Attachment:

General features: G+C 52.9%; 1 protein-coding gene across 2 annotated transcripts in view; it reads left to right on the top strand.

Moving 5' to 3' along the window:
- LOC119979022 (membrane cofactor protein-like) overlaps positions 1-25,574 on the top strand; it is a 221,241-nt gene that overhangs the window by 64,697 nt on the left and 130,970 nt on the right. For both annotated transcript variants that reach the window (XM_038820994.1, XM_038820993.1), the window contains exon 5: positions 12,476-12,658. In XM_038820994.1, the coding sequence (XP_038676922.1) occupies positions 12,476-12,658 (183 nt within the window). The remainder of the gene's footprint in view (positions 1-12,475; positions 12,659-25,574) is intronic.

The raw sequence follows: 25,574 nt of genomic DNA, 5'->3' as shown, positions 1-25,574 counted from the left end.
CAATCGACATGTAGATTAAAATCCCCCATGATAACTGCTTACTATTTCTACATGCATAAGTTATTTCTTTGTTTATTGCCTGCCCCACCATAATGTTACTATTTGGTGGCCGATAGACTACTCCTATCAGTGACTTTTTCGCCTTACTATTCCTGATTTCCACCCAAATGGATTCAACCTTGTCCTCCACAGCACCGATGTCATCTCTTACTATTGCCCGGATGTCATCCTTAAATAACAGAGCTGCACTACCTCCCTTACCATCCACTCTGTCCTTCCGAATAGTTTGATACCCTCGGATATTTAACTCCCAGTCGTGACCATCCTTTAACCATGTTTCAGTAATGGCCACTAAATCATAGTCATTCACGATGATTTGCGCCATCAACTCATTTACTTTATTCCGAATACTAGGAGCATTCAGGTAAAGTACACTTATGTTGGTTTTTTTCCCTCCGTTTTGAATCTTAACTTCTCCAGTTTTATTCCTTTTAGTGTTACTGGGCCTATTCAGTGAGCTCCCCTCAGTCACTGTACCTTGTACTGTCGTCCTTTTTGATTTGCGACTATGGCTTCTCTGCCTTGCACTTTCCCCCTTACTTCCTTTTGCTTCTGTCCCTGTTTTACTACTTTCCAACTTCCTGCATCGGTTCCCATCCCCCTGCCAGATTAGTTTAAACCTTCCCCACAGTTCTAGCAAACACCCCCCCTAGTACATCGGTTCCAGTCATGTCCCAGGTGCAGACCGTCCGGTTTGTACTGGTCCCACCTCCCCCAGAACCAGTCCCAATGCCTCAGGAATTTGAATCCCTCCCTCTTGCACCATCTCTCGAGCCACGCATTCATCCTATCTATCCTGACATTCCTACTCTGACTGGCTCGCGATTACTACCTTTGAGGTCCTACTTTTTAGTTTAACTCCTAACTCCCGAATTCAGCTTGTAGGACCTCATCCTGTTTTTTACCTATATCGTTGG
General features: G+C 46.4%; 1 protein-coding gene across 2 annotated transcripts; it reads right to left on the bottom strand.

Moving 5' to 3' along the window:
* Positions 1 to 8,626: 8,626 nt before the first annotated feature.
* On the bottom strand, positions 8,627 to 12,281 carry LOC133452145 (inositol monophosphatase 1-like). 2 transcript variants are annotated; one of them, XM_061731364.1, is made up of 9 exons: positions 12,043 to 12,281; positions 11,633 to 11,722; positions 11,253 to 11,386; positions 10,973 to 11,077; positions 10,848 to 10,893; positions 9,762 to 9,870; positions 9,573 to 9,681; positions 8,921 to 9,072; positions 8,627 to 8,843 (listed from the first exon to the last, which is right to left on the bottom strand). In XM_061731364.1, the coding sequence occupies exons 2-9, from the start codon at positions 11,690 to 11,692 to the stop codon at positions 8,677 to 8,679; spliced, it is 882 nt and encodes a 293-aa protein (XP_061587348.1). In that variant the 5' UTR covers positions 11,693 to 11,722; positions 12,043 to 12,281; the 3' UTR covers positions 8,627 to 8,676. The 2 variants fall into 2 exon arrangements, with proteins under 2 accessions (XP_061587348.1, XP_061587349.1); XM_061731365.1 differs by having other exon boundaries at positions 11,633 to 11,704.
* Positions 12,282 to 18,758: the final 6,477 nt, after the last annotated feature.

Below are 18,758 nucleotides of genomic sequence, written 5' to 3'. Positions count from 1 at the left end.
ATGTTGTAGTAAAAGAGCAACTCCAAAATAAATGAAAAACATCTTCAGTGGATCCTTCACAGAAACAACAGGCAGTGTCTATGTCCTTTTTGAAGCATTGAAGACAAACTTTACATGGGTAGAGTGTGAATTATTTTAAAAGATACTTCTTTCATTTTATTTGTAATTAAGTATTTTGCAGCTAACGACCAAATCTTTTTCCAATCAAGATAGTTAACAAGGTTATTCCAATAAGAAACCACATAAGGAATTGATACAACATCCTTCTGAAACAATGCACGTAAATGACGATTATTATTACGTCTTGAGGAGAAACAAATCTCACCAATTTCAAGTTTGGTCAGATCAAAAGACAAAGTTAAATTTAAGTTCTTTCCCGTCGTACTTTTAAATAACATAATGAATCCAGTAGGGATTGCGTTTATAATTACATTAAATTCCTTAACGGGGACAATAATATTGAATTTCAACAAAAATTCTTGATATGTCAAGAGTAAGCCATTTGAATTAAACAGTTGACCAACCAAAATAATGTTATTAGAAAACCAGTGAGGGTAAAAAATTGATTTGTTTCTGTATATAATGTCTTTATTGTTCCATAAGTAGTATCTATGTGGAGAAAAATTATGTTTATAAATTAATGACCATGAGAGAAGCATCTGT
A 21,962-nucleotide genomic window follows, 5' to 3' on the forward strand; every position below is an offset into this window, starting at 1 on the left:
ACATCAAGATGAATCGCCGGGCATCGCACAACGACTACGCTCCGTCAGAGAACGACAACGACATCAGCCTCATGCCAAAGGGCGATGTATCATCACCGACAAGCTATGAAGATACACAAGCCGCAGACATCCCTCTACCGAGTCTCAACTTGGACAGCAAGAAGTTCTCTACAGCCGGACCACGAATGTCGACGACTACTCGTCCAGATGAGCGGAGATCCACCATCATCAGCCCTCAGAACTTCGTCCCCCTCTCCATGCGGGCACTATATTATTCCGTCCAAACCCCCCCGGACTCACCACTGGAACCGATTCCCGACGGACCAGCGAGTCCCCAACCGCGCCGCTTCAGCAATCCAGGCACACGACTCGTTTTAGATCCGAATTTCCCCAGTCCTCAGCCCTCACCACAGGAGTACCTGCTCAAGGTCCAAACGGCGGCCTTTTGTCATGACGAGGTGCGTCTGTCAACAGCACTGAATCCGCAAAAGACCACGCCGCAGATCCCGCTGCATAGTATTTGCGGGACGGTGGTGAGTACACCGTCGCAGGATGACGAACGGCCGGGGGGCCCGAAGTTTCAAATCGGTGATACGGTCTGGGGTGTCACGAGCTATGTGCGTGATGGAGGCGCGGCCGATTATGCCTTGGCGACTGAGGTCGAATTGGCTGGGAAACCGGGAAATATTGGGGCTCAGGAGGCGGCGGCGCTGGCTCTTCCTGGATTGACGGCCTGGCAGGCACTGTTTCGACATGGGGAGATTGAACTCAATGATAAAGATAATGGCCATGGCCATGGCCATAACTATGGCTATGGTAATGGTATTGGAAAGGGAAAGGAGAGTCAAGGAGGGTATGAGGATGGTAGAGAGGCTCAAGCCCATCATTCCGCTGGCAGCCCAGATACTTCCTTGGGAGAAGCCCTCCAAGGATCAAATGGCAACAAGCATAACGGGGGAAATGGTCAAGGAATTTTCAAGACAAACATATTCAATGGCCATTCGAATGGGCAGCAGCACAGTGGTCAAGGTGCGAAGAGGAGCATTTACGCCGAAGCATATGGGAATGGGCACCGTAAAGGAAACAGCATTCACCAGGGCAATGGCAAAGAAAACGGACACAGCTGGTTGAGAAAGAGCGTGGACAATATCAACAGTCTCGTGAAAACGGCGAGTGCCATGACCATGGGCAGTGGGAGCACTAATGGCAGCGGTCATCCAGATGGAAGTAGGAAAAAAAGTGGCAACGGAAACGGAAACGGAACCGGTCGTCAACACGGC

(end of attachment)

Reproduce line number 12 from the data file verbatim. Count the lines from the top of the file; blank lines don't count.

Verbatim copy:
ATGTTGTAGTAAAAGAGCAACTCCAAAATAAATGAAAAACATCTTCAGTGGATCCTTCACAGAAACAACAGGCAGTGTCTATGTCCTTTTTGAAGCATTGAAGACAAACTTTACATGGGTAGAGTGTGAATTATTTTAAAAGATACTTCTTTCATTTTATTTGTAATTAAGTATTTTGCAGCTAACGACCAAATCTTTTTCCAATCAAGATAGTTAACAAGGTTATTCCAATAAGAAACCACATAAGGAATTGATACAACATCCTTCTGAAACAATGCACGTAAATGACGATTATTATTACGTCTTGAGGAGAAACAAATCTCACCAATTTCAAGTTTGGTCAGATCAAAAGACAAAGTTAAATTTAAGTTCTTTCCCGTCGTACTTTTAAATAACATAATGAATCCAGTAGGGATTGCGTTTATAATTACATTAAATTCCTTAACGGGGACAATAATATTGAATTTCAACAAAAATTCTTGATATGTCAAGAGTAAGCCATTTGAATTAAACAGTTGACCAACCAAAATAATGTTATTAGAAAACCAGTGAGGGTAAAAAATTGATTTGTTTCTGTATATAATGTCTTTATTGTTCCATAAGTAGTATCTATGTGGAGAAAAATTATGTTTATAAATTAATGACCATGAGAGAAGCATCTGT